CT Mixed Breeds To Compete In Westminster's New Agility Event

When the American Kennel Club first began allowing mixed breeds into agility events, Lisa Tibbals welcomed the chance to compete with Sadie, a scruffy female terrier mix rescued from dire straits in Kentucky. But she was miffed by the reaction from some owners of purebreds.

"One woman asked me, 'What is that?'" recalls Tibbals. "I said, 'That is mine, and she is a Kentucky Gull Terrier.' Someone else asked me, 'Is that one of those new designer breeds?'"

There is no such breed as a Kentucky Gull Terrier. But if anyone posed such an impertinent query today, Tibbals could truthfully reply that "she" is a contestant in the inaugural agility event at the Westminster Kennel Club Dog Show, one of the most prestigious canine events on the planet.

Americans love stories of breaking down elite barriers, and Westminster has already scored a public relations bonanza by adding an event open to mixed breeds. From morning television talk shows to The Colbert Report, everyone wants to showcase mutts bound for Westminster.

The 138th Westminster Dog Show, to be held Feb. 10 and 11 at Madison Square Garden in New York, remains an elite purebred province. But during the First Annual Masters Agility Championship at the Piers on Feb. 8, the spotlight will fall for the first time on both mutts and purebreds.

Not that Westminster would avail itself of so common a term as "mutt." The official designation is "All-American," which covers mixed breeds and also breeds not recognized by the American Kennel Club (AKC).

Tibbals, who lives in North Haven, has two dogs entered: Sadie, and her White West Highland Terrier, Castle. Dogs will compete in a standard class with A-frames and seesaws and a jumper class with weave poles to determine 50 finalists. Only the finals will be televised.

Thirteen of the 225 dogs entered are from Connecticut. Fifteen of the total are All-Americans. Viewers hoping to see a Connecticut All-American win big can root for Sadie or Pace, an American Farm Collie (unrecognized breed) owned by Mary Champagne, another Guilford resident competing with two dogs. Her second is a rescued Australian Cattle Dog named Bug.

Champagne, who teaches agility, hopes Westminster will emphasize the preparation as well as talent that agility demands. "A dog racing across a dog walk at full speed has to know where all four feet are at all times," she says. "And their bodies have to be properly conditioned just like any other athlete."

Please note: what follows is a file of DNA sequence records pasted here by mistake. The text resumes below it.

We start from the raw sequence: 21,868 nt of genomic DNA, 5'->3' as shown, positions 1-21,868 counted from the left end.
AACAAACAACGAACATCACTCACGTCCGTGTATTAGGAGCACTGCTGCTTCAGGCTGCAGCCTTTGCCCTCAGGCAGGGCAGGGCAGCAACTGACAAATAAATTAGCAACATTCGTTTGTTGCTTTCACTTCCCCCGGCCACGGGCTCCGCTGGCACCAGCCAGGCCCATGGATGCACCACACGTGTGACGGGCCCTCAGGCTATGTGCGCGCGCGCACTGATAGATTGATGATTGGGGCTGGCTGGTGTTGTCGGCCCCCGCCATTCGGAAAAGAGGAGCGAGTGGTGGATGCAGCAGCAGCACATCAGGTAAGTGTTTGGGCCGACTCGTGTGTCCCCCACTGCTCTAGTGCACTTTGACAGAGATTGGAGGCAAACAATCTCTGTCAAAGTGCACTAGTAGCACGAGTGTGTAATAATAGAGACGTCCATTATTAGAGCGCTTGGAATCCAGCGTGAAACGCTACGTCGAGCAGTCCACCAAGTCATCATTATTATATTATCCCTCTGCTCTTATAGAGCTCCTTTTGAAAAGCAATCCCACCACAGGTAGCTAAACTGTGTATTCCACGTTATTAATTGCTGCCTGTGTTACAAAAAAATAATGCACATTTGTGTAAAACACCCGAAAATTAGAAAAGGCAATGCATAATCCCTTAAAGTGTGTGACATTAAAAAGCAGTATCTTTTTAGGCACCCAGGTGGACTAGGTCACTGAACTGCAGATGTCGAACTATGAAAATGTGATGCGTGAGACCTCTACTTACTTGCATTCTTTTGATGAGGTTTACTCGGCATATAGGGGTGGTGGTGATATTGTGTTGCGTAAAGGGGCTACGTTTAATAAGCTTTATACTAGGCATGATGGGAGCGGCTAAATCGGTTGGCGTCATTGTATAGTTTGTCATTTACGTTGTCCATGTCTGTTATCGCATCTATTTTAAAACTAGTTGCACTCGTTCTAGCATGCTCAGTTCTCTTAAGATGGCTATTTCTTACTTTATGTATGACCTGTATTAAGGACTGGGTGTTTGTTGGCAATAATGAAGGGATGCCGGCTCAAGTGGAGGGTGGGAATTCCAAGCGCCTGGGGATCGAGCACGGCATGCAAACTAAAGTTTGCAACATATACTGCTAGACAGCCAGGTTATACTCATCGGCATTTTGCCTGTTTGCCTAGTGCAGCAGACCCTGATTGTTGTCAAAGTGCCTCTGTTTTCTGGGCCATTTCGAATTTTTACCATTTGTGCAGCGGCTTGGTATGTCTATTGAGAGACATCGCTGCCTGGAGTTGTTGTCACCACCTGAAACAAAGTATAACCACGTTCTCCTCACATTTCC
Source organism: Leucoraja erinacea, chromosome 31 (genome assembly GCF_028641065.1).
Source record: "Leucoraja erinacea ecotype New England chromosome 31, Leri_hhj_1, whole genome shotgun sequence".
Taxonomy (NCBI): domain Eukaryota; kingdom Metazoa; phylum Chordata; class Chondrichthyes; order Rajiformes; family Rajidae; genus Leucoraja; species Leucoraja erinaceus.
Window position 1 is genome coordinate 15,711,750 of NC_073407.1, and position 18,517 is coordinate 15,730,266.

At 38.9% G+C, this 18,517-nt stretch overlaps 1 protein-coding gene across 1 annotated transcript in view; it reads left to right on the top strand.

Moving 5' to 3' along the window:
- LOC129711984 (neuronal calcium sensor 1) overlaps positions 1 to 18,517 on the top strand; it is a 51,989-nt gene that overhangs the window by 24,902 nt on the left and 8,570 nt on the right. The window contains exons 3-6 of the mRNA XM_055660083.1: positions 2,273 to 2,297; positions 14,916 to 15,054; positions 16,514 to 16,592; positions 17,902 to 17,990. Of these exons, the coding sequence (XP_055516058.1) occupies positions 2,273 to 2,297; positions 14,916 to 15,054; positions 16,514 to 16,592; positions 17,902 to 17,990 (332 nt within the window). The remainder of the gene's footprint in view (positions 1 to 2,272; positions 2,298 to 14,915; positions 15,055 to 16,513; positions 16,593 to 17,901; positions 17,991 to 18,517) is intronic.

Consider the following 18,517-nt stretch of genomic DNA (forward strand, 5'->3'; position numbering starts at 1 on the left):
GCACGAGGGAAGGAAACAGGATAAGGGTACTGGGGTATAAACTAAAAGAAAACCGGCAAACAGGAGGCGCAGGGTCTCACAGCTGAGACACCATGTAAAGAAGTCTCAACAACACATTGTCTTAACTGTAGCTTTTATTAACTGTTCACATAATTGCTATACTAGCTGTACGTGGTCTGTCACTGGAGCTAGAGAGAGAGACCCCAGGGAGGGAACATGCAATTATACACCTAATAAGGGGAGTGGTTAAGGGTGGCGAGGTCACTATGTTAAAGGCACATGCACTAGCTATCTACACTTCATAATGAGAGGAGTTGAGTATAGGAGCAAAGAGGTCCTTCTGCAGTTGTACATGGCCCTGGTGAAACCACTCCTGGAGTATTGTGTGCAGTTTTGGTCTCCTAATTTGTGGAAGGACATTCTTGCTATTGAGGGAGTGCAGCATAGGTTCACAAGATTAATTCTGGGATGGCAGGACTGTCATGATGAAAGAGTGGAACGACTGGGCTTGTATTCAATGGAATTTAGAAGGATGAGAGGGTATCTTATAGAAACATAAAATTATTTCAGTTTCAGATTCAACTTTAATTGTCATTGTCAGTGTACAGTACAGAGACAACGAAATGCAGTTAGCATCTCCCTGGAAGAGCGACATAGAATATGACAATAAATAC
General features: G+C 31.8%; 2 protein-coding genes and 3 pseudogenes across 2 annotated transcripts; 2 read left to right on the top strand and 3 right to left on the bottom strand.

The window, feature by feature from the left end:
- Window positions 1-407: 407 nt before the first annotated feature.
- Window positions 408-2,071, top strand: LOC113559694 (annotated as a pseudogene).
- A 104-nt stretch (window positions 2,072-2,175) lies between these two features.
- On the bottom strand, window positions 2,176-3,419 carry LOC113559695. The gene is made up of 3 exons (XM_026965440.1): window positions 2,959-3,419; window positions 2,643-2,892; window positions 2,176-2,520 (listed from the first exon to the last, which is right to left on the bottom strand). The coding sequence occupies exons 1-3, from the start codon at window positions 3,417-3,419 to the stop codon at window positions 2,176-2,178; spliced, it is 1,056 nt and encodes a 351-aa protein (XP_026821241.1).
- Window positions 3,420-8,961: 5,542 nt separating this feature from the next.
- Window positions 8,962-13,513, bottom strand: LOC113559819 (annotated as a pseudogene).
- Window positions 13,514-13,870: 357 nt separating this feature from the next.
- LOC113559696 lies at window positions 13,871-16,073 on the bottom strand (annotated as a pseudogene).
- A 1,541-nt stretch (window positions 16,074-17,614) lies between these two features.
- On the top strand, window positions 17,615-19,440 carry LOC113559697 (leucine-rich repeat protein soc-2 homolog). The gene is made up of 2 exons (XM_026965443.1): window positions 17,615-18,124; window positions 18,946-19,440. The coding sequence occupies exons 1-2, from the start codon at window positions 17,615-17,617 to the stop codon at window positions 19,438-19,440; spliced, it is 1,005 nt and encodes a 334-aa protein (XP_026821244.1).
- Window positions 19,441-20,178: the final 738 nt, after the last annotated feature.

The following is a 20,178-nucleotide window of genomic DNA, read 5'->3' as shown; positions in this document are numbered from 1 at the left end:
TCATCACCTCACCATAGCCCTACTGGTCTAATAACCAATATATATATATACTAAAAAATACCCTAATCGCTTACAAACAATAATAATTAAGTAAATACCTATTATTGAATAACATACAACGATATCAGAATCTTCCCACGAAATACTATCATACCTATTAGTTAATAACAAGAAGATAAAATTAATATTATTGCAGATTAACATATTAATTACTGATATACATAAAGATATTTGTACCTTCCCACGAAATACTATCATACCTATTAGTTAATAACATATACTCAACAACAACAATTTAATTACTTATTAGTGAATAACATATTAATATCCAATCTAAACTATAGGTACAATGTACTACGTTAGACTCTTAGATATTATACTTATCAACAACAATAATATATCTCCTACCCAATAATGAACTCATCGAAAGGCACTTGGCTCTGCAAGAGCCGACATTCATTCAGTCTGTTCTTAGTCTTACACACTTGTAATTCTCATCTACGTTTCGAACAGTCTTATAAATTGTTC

At a January agility trial held at Paws 'n' Effect canine training facility in Hamden, trainers extol Sadie's gumption and ability after a clean run. "And she's stinkin' cute, make sure to write that," intones trainer Shoshana Dos.

Simply Irresistible

Tibbals found Sadie five years ago via the Petfinder website, where the dog was estimated to be 2 years old and billed as a Tibetan Terrier mix. "There's definitely some kind of terrier in her," says Tibbals, and likely some Havanese.

Whatever the genetic make-up, when Tibbals saw Sadie's picture, "There was something about her face that just grabbed me."

"I wanted another agility dog," says Tibbals, who already had one "Westie" in the game. "But I promised myself that I wouldn't put any pressure on her. She would have a job. We would find something that she wanted to do."

It soon became clear that what Sadie wanted to do was run fast, jump, weave around poles and scuttle through tunnels. At least, says Tibbals, "she wanted to humor me. She's very game, and she'll try anything that I ask her."

Westminster's elitism has lost some of its luster in recent years, and adding agility, which the AKC had already opened to mixed breeds, is a way to both bolster the show's image and raise new revenue. But fans are thrilled.

Trainers are grateful that Westminster is highlighting the lifelong health and recreational benefits of agility for dogs and humans, and demonstrating that any breed or mixed breed of dog, as long as the dog isn't obese, can do this.

Joanne Anderson, a Westminster spokesperson, says the oldest dog in the agility event is 12 years old, and three Papillons from the same litter are 11 years old. "What does that say to you about exercise?" she asks.

Agility is a team sport, and while anyone with any breed of dog can play, don't ever imagine that all it takes is pointing your dog in the right direction. That would be akin to thinking anyone could pick up a baton and conduct a symphony.

The agility line-up at Paws in January is a kaleidoscope of breeds and mixes: Chihuahua, Picard, Dalmatian and German Shepherd, to name just a very few. Granted, some breeds tend to shine more at agility than others.